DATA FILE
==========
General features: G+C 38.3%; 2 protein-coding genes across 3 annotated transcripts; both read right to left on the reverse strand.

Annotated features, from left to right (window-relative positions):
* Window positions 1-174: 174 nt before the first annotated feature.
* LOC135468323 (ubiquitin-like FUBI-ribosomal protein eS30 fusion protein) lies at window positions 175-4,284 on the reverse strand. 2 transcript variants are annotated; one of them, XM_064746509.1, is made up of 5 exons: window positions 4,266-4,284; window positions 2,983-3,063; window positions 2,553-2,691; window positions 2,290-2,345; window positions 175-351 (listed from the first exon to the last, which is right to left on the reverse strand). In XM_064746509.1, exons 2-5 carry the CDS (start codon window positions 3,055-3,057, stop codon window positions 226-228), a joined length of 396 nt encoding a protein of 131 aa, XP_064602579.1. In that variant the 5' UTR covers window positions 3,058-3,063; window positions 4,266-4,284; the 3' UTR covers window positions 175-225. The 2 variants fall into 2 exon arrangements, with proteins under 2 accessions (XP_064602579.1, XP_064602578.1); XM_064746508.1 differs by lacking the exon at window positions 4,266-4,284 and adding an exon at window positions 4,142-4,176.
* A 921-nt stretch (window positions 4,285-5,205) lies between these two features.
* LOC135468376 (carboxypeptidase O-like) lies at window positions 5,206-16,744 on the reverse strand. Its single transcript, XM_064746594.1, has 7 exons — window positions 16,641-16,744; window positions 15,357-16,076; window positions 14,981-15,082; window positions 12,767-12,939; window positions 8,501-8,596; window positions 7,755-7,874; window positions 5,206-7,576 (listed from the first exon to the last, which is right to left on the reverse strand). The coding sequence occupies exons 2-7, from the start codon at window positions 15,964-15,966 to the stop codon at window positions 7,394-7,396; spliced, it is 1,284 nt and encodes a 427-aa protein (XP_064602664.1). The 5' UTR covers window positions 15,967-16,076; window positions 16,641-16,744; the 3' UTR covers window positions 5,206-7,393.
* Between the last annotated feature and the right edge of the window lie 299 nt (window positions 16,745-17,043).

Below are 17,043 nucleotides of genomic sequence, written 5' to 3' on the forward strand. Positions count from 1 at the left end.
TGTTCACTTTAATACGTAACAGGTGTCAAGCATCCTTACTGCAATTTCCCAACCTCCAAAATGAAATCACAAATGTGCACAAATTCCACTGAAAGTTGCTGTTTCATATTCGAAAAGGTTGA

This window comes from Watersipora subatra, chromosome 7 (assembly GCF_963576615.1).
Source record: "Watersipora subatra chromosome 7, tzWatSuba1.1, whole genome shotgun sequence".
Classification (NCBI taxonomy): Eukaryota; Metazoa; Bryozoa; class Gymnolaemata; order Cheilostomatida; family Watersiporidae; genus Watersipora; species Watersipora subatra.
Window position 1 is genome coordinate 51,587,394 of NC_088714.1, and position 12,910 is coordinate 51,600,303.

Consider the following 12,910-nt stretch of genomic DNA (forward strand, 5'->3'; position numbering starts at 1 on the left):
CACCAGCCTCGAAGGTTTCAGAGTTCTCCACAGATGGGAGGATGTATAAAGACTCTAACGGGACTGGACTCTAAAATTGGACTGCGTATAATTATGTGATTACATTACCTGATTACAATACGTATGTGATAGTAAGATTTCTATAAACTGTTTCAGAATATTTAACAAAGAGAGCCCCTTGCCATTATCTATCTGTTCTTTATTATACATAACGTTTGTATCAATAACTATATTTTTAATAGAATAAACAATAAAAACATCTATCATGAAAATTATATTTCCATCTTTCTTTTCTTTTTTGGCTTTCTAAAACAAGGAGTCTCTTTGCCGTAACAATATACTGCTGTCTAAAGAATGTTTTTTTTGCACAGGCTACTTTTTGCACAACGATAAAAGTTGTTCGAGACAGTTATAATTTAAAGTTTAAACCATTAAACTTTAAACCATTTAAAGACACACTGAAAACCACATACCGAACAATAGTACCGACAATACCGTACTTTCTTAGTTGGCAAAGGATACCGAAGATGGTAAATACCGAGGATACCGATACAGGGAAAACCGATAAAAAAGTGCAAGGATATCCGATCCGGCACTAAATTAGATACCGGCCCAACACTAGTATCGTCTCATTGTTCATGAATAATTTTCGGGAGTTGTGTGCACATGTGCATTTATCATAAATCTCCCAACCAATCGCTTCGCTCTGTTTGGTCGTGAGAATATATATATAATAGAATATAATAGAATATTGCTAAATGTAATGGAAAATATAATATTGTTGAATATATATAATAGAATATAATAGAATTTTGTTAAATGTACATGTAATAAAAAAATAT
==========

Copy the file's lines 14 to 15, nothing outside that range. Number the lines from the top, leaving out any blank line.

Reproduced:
Consider the following 12,910-nt stretch of genomic DNA (forward strand, 5'->3'; position numbering starts at 1 on the left):
CACCAGCCTCGAAGGTTTCAGAGTTCTCCACAGATGGGAGGATGTATAAAGACTCTAACGGGACTGGACTCTAAAATTGGACTGCGTATAATTATGTGATTACATTACCTGATTACAATACGTATGTGATAGTAAGATTTCTATAAACTGTTTCAGAATATTTAACAAAGAGAGCCCCTTGCCATTATCTATCTGTTCTTTATTATACATAACGTTTGTATCAATAACTATATTTTTAATAGAATAAACAATAAAAACATCTATCATGAAAATTATATTTCCATCTTTCTTTTCTTTTTTGGCTTTCTAAAACAAGGAGTCTCTTTGCCGTAACAATATACTGCTGTCTAAAGAATGTTTTTTTTGCACAGGCTACTTTTTGCACAACGATAAAAGTTGTTCGAGACAGTTATAATTTAAAGTTTAAACCATTAAACTTTAAACCATTTAAAGACACACTGAAAACCACATACCGAACAATAGTACCGACAATACCGTACTTTCTTAGTTGGCAAAGGATACCGAAGATGGTAAATACCGAGGATACCGATACAGGGAAAACCGATAAAAAAGTGCAAGGATATCCGATCCGGCACTAAATTAGATACCGGCCCAACACTAGTATCGTCTCATTGTTCATGAATAATTTTCGGGAGTTGTGTGCACATGTGCATTTATCATAAATCTCCCAACCAATCGCTTCGCTCTGTTTGGTCGTGAGAATATATATATAATAGAATATAATAGAATATTGCTAAATGTAATGGAAAATATAATATTGTTGAATATATATAATAGAATATAATAGAATTTTGTTAAATGTACATGTAATAAAAAAATAT